In 1954, he was elected as Northern Nigeria’s first Premier and served as the NPP’s founding president.

He teamed with Azikiwe to create Nigeria’s first indigenous federal government, which led to the birth of the nation’s independence from the British Empire. His portrait adorns the 200 naira banknote.

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Dorcas Akintoye is a versatile writer with a passion for beauty, fashion, relationships, and culinary delight. With a keen eye for detail and a passion for storytelling, she adds a touch of elegance to every topic she explores. She is a writer at THEWILL DOWNTOWN.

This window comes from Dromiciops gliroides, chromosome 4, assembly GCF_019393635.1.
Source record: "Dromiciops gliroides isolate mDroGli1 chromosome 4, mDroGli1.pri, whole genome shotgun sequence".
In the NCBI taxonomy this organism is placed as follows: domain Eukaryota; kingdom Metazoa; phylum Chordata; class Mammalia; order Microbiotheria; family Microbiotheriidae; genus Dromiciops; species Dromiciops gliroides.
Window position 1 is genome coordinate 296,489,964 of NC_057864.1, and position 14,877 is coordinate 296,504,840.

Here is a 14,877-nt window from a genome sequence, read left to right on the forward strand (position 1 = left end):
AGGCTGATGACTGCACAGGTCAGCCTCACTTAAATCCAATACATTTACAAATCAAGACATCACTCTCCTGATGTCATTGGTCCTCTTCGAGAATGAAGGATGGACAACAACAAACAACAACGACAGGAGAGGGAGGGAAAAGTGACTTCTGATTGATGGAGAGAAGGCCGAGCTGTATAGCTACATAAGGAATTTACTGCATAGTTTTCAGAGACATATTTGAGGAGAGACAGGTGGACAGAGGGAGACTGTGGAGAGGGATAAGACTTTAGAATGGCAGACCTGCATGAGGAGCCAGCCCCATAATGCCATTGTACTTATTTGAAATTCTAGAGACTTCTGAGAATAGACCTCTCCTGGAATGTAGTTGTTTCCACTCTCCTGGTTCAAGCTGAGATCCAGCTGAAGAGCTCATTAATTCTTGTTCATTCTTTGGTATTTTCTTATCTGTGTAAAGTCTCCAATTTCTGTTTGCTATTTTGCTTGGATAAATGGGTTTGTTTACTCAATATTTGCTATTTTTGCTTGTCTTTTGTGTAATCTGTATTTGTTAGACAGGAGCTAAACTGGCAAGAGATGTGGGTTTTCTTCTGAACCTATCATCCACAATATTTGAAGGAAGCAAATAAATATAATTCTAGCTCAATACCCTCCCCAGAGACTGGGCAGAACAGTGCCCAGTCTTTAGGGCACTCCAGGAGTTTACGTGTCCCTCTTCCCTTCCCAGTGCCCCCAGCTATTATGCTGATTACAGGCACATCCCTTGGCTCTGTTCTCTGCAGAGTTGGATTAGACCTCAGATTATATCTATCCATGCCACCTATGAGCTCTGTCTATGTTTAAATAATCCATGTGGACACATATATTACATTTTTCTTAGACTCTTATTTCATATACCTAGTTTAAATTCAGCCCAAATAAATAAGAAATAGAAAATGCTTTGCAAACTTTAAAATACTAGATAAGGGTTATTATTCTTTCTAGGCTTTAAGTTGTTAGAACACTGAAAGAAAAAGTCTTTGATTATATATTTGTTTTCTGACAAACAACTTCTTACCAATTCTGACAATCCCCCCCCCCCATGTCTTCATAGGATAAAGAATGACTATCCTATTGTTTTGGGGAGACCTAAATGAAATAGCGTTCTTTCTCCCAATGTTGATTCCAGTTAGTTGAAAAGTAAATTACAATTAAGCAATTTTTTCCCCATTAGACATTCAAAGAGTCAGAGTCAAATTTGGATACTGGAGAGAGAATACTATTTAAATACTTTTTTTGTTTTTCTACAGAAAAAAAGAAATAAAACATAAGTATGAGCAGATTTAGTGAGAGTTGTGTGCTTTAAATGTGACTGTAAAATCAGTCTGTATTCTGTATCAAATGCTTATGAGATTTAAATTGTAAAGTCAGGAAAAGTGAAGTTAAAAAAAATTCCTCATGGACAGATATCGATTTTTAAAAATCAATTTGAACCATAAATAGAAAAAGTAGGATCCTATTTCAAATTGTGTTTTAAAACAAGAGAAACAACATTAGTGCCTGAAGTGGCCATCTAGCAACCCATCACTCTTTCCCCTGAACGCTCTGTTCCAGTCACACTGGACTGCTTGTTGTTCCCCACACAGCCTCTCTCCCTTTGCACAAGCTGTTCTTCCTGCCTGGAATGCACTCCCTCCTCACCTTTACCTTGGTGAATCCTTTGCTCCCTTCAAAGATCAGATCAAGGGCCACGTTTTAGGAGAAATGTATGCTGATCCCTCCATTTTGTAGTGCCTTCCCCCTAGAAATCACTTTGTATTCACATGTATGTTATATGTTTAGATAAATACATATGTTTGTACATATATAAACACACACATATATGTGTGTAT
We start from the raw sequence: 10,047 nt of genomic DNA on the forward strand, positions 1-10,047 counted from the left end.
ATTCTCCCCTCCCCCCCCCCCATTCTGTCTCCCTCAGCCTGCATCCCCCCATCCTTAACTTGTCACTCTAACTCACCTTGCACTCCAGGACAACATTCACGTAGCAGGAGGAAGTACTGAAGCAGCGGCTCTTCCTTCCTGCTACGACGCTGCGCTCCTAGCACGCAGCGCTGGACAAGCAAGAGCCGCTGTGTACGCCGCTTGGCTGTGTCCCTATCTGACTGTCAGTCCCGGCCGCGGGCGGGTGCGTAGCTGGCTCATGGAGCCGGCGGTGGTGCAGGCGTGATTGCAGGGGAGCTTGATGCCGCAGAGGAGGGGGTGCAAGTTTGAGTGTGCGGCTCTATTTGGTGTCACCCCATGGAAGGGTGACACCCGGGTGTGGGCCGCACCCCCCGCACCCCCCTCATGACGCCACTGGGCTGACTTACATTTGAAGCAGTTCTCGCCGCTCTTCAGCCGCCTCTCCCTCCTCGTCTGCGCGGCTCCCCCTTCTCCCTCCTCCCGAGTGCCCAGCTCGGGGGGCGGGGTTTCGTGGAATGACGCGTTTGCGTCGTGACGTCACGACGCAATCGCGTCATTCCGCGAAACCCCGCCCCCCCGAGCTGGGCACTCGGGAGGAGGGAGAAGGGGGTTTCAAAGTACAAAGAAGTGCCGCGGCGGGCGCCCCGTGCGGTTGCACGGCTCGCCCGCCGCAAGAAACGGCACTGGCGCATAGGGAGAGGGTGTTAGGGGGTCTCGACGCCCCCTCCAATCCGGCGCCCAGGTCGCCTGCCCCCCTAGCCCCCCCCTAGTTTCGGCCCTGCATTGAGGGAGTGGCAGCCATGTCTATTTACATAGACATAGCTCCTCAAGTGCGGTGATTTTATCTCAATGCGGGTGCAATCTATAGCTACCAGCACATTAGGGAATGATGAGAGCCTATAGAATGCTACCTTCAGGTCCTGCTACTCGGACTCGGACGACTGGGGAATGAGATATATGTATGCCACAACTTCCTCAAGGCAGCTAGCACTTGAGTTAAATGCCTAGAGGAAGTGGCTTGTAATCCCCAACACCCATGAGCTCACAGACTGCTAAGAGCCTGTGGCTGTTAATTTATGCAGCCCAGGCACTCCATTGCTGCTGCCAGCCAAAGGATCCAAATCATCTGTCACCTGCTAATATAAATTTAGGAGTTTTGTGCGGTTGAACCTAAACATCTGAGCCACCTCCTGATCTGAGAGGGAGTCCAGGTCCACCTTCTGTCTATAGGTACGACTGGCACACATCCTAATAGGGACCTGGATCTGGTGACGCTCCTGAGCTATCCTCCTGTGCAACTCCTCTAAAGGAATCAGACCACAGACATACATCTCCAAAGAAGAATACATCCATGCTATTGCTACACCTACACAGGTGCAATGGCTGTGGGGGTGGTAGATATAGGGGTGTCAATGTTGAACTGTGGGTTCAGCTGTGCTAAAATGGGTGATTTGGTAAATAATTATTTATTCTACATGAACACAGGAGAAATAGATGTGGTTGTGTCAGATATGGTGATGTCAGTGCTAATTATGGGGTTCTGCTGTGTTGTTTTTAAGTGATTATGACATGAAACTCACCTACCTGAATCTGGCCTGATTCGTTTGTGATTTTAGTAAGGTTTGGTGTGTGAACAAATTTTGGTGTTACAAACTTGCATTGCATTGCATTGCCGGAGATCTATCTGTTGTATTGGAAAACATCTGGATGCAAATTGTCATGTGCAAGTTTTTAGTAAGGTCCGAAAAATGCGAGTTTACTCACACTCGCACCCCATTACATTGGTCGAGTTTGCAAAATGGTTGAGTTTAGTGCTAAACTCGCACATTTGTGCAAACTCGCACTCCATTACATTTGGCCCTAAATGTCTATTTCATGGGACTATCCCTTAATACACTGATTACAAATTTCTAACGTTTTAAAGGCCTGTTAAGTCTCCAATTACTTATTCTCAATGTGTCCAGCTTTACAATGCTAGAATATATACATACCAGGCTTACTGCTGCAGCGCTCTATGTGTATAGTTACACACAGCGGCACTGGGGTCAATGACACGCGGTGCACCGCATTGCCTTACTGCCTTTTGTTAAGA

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About Author / Dorcas Akintoye

Dorcas Akintoye is a versatile writer with a passion for beauty, fashion, relationships, and culinary delight. With a keen eye for detail and a passion for storytelling, she adds a touch of elegance to every topic she explores. She is a writer at THEWILL DOWNTOWN.